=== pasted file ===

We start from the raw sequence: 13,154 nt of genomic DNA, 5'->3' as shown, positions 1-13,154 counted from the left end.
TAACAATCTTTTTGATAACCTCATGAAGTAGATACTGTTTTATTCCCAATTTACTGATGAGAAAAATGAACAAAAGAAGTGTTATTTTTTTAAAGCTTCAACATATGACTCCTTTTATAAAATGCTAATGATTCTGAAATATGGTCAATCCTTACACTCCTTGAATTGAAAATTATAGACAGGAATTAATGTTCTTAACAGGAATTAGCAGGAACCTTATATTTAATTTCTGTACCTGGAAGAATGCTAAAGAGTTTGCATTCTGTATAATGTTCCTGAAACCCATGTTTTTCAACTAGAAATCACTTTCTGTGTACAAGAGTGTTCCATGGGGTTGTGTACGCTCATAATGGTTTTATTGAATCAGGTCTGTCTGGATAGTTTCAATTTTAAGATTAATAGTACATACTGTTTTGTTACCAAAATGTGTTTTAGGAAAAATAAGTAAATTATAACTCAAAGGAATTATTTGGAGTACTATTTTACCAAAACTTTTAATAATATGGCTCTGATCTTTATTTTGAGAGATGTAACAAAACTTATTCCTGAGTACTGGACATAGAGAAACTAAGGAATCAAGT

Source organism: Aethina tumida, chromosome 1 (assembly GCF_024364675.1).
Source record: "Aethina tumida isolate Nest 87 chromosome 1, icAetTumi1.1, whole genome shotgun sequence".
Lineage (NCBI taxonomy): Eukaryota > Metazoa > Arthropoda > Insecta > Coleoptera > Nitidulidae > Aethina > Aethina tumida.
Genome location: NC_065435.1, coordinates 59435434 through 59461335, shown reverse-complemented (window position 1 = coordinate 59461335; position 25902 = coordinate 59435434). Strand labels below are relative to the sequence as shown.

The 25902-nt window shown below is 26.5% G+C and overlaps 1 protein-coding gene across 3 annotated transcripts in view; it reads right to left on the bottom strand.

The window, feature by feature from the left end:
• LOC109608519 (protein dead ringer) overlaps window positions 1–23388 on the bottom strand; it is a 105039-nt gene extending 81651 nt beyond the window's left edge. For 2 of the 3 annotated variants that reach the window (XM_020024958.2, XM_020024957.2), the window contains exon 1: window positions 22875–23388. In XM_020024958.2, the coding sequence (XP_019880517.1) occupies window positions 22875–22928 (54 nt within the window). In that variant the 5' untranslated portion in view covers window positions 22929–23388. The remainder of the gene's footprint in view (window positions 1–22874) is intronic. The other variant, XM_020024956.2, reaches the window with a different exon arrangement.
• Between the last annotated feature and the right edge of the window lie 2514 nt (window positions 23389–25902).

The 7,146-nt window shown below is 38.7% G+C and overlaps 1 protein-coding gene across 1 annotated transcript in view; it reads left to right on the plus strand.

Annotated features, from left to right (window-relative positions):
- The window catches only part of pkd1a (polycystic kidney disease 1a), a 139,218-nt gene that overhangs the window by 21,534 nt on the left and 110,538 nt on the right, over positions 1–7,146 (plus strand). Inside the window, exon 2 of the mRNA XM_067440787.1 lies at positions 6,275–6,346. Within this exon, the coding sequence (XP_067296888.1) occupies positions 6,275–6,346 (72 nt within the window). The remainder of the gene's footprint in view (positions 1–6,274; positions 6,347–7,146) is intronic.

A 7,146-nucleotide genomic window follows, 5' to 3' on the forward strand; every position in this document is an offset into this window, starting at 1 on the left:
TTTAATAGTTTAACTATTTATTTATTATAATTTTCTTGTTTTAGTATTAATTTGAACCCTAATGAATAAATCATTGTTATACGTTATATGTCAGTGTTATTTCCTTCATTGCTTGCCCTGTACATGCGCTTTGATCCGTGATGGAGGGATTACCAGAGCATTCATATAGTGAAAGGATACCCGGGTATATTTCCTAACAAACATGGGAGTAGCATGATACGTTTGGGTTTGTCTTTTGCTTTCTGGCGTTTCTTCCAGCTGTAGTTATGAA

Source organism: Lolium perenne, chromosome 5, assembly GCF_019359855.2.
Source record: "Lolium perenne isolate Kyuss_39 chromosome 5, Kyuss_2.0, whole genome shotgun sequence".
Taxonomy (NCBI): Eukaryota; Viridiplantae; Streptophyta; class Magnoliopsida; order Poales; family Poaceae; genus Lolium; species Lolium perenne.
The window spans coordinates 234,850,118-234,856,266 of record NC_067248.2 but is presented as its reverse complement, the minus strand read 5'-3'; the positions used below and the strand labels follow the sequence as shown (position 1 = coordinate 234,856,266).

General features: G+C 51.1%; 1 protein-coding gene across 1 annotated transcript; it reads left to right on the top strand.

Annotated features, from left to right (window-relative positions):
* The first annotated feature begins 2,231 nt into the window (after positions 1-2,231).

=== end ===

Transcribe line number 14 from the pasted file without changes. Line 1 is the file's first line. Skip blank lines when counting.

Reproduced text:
A 7,146-nucleotide genomic window follows, 5' to 3' on the forward strand; every position in this document is an offset into this window, starting at 1 on the left: